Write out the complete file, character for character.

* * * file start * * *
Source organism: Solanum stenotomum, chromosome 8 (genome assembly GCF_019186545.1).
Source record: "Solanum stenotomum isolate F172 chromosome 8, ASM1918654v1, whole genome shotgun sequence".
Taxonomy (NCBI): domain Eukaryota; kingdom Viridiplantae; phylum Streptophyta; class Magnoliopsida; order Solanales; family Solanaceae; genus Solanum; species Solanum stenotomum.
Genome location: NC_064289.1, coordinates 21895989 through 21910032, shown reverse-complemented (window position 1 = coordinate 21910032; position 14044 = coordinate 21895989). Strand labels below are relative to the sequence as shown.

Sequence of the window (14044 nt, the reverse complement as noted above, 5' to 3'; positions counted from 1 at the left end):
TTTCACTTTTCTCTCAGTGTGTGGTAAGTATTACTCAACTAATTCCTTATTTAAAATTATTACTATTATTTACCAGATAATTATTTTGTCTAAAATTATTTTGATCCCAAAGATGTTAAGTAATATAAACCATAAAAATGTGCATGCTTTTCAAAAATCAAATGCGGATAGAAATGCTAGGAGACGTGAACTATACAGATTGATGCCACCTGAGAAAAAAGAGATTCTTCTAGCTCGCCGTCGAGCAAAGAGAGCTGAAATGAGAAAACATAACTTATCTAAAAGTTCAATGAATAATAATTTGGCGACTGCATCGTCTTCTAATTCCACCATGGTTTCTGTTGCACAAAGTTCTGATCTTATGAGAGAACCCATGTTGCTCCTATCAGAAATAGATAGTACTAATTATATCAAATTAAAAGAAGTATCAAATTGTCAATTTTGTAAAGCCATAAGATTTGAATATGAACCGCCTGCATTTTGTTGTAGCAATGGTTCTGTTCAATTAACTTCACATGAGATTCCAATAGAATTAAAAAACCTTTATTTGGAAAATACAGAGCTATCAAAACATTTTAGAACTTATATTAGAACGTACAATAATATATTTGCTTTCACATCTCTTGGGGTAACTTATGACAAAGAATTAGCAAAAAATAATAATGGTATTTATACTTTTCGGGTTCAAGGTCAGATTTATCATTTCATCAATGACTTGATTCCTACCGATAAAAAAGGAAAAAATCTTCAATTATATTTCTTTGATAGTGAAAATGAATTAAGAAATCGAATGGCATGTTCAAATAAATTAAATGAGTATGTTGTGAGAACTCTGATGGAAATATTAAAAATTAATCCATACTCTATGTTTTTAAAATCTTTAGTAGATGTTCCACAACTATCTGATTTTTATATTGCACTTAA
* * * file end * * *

Source organism: Solanum stenotomum, chromosome 8 (genome assembly GCF_019186545.1).
Source record: "Solanum stenotomum isolate F172 chromosome 8, ASM1918654v1, whole genome shotgun sequence".
Taxonomy (NCBI): domain Eukaryota; kingdom Viridiplantae; phylum Streptophyta; class Magnoliopsida; order Solanales; family Solanaceae; genus Solanum; species Solanum stenotomum.
Genome location: NC_064289.1, coordinates 21895989 through 21910032, shown reverse-complemented (window position 1 = coordinate 21910032; position 14044 = coordinate 21895989). Strand labels below are relative to the sequence as shown.

Sequence of the window (14044 nt, the reverse complement as noted above, 5' to 3'; positions counted from 1 at the left end):
TTTCACTTTTCTCTCAGTGTGTGGTAAGTATTACTCAACTAATTCCTTATTTAAAATTATTACTATTATTTACCAGATAATTATTTTGTCTAAAATTATTTTGATCCCAAAGATGTTAAGTAATATAAACCATAAAAATGTGCATGCTTTTCAAAAATCAAATGCGGATAGAAATGCTAGGAGACGTGAACTATACAGATTGATGCCACCTGAGAAAAAAGAGATTCTTCTAGCTCGCCGTCGAGCAAAGAGAGCTGAAATGAGAAAACATAACTTATCTAAAAGTTCAATGAATAATAATTTGGCGACTGCATCGTCTTCTAATTCCACCATGGTTTCTGTTGCACAAAGTTCTGATCTTATGAGAGAACCCATGTTGCTCCTATCAGAAATAGATAGTACTAATTATATCAAATTAAAAGAAGTATCAAATTGTCAATTTTGTAAAGCCATAAGATTTGAATATGAACCGCCTGCATTTTGTTGTAGCAATGGTTCTGTTCAATTAACTTCACATGAGATTCCAATAGAATTAAAAAACCTTTATTTGGAAAATACAGAGCTATCAAAACATTTTAGAACTTATATTAGAACGTACAATAATATATTTGCTTTCACATCTCTTGGGGTAACTTATGACAAAGAATTAGCAAAAAATAATAATGGTATTTATACTTTTCGGGTTCAAGGTCAGATTTATCATTTCATCAATGACTTGATTCCTACCGATAAAAAAGGAAAAAATCTTCAATTATATTTCTTTGATAGTGAAAATGAATTAAGAAATCGAATGGCATGTTCAAATAAATTAAATGAGTATGTTGTGAGAACTCTGATGGAAATATTAAAAATTAATCCATACTCTATGTTTTTAAAATCTTTAGTAGATGTTCCACAACTATCTGATTTTTATATTGCACTTAA